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Berry Calls on President to Make Medicare Reform a Top Priority in State of the Union

Location: Washington, DC

Berry Calls on President to Make Medicare Reform a Top Priority in State of the Union

WASHINGTON, D.C. - U.S. Representative Marion Berry (D-AR, 1st) and eighteen of his colleagues sent a letter to President Bush today urging him to make Medicare Reform a top priority during his State of the Union address. The President is scheduled to come before Congress on January 31st to unveil his legislative priorities for the year.

"A true leader is not afraid to admit his mistakes and try another approach," said Congressman Berry. "This wait-and-see strategy is hurting our seniors and pharmacists at great expense to the government. We know how to fix this benefit. We just need a leader who is willing to listen."

The group of Democrats and one Independent encouraged President Bush to reform the Medicare Prescription Drug benefit immediately. Co-signers are working with Congressman Berry and Congresswoman Jan Schakowsky to enact H.R. 752, the Medicare Prescription Drug Savings Act. The legislation would establish a Medicare-administered prescription drug plan that requires the Secretary of Health and Human Services to negotiate for lower prices on behalf of all the seniors enrolled. Democrats filed a discharge petition on the Berry-Schakowsky bill in December in an attempt to force a vote on the measure.

"We know price negotiation can drive prescription drug prices down by as much as 40%," said Congressman Berry. "Instead of giving private companies complete power, let's try an approach that's proven to work. We simply cannot endure another disaster."

Text of the letter is provided below.

January 27, 2006

President George W. Bush
The White House
1600 Pennsylvania Avenue, NW
Washington, DC 20500

Dear Mr. President:

In a few short days, you will present your State of the Union Address to Members of Congress and the American people. Since this speech traditionally is a forum for discussing past accomplishments and goals for the coming year; we believe that you must level with the public regarding the reality of the new Medicare Prescription Drug Plan and the need for reform.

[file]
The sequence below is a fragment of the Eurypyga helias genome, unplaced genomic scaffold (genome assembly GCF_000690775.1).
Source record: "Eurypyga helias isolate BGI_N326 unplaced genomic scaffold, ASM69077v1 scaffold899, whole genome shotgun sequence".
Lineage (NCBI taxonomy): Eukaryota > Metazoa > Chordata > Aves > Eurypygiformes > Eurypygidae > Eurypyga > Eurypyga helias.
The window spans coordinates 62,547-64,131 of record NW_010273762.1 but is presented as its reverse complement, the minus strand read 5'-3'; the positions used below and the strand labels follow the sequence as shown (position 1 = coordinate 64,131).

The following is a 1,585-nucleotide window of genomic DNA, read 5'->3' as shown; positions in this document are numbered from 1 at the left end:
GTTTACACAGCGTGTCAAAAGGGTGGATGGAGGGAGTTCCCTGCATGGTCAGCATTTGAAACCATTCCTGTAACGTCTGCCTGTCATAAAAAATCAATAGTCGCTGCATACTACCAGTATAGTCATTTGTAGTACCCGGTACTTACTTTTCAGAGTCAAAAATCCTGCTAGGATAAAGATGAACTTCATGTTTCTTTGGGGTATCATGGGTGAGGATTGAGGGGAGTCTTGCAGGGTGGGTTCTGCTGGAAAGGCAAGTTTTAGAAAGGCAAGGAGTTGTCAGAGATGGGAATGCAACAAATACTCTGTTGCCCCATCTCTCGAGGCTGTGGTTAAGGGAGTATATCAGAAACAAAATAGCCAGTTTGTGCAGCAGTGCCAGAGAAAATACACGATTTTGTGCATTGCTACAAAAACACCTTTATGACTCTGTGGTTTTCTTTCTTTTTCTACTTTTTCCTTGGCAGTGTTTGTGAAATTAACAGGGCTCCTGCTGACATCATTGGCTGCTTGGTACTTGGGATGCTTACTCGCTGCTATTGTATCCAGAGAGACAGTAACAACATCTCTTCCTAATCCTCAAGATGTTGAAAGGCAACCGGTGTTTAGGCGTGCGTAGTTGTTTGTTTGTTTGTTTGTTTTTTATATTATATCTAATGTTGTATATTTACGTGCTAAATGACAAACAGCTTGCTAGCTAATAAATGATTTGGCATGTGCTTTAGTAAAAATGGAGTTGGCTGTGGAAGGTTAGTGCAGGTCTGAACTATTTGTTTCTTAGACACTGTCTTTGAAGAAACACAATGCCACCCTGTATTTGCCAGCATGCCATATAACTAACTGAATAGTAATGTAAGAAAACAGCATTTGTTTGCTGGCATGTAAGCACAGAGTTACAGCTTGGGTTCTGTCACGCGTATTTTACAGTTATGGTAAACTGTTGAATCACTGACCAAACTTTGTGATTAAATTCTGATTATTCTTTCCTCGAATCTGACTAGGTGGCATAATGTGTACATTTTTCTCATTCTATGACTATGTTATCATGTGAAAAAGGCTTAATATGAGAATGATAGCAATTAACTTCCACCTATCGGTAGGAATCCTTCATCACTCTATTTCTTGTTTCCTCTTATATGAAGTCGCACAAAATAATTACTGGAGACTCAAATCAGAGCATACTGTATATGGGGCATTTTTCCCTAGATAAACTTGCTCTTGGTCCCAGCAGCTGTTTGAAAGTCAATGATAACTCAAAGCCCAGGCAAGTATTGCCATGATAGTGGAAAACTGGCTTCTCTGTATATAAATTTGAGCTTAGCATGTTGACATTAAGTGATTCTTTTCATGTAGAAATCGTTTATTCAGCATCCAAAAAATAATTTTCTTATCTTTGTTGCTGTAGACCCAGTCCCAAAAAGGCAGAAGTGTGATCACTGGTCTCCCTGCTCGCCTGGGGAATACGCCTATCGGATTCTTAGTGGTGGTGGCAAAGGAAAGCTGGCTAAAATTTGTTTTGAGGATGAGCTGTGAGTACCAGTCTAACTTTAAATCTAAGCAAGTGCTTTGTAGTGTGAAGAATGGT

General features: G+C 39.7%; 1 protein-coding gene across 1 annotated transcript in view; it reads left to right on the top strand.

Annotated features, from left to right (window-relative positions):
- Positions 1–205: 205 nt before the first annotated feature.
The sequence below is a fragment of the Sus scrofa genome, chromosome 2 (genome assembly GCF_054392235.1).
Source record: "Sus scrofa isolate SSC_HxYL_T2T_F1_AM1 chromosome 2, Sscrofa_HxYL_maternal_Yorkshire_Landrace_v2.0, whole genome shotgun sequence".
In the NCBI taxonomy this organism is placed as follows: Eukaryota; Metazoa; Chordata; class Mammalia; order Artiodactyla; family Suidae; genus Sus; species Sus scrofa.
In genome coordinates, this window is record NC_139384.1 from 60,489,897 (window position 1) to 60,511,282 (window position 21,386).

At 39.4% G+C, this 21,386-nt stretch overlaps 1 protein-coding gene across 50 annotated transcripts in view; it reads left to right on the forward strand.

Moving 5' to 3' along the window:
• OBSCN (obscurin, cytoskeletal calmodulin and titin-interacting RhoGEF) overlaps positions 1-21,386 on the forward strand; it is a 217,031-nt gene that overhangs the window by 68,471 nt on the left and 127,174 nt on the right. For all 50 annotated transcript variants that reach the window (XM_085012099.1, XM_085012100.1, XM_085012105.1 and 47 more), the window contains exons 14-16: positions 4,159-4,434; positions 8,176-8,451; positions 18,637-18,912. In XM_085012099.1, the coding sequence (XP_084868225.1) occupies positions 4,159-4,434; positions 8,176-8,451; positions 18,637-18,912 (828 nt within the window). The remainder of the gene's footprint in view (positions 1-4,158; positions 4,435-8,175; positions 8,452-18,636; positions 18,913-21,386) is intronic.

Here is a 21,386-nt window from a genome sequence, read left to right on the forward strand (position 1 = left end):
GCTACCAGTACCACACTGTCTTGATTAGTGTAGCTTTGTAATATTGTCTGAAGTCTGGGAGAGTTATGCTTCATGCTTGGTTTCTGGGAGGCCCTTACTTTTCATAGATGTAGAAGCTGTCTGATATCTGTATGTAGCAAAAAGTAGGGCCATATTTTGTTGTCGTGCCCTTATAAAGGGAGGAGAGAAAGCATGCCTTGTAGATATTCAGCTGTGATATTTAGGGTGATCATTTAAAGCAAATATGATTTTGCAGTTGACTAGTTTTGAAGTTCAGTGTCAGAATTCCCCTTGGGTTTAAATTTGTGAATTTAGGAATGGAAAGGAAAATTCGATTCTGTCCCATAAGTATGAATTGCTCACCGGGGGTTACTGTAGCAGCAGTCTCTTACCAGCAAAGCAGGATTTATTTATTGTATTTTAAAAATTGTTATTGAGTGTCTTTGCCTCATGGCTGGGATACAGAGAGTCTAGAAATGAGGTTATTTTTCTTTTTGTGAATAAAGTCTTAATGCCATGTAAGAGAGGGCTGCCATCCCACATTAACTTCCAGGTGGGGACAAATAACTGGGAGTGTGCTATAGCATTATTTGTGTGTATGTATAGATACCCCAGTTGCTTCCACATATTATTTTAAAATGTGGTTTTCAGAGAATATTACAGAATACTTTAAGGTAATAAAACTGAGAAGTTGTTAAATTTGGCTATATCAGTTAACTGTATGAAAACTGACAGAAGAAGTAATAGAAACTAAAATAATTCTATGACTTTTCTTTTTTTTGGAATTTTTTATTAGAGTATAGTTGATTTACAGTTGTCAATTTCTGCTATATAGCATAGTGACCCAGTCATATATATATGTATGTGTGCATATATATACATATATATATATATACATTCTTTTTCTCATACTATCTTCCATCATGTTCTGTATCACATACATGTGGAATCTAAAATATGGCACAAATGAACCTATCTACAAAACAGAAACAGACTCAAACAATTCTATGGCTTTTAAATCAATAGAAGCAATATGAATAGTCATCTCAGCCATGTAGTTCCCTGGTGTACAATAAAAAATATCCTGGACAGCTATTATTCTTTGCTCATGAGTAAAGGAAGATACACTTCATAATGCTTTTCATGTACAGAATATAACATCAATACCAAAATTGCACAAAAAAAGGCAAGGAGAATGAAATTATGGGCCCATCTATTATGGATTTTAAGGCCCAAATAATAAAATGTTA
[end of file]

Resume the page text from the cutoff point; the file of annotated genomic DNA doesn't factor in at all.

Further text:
No amount of optimism will mask the frustration the American people are experiencing during the first month of implementation. Because private drug plans have failed to follow the rules, our most vulnerable senior citizens and persons with disabilities are leaving their pharmacies without the life-sustaining drugs they need. No matter how many steps the Centers for Medicare and Medicaid Services (CMS) take to alleviate these immediate emergency problems, it will not be enough to reform a fundamentally complicated, expensive, and unmanageable drug benefit. Because the Medicare Modernization Act of 2003 catered to the desires of the pharmaceutical and insurance industries, senior citizens and persons with disabilities were denied the simple option of adding a Medicare-administered prescription drug plan to their existing Medicare benefits. Instead, this law forces beneficiaries to sort through the ever-changing array of plans, premiums, copayments, and formularies offered by dozens of private insurance companies. Because Medicare is prohibited from negotiating for discounts, the drug benefit will never provide seniors and people with disabilities reliable and affordable access to prescription drugs.

We all face a harsh reality and one that must not be ignored by your Administration. It is critical to the health of millions of beneficiaries that you address the fact that all Medicare beneficiaries are not receiving the medically necessary prescriptions they were promised under Medicare Part D. Seniors, pharmacists, state and federal lawmakers are just some of the groups asking you to acknowledge the need for relief and simplification before our citizens are put through more turmoil.

We pledge our support in working with you to enact a real Medicare drug benefit - one that is affordable and that covers the drugs that seniors and persons with disabilities need. The first step, however, is for you to acknowledge the problems and commit to replace Part D with a meaningful benefit.


Rep. Marion Berry (D-AR)
Rep. Jan Schakowsky (D-IL)
Rep. Tom Allen (D-ME)
Rep. Leonard Boswell (D-IA)
Rep. Sherrod Brown (D-OH)
Rep. Frank Pallone (D-NJ)
Rep. Stephanie Herseth (D-SD)
Rep. Bernie Sanders (I-VT)
Rep. Edward Markey (D-MA)
Rep. Pete Stark (D-CA)
Rep. John Larson (D-CT)
Rep. Charles Rangel (D-NY)
Rep. Tammy Baldwin (D-WI)
Rep. Jim McDermott (D-WA)
Rep. Lloyd Doggett (D-TX)
Rep. John Lewis (D-GA)
Rep. Mike Ross (D-AR)
Rep. Sander Levin (D-MI)
Rep. Jim Davis (D-FL)

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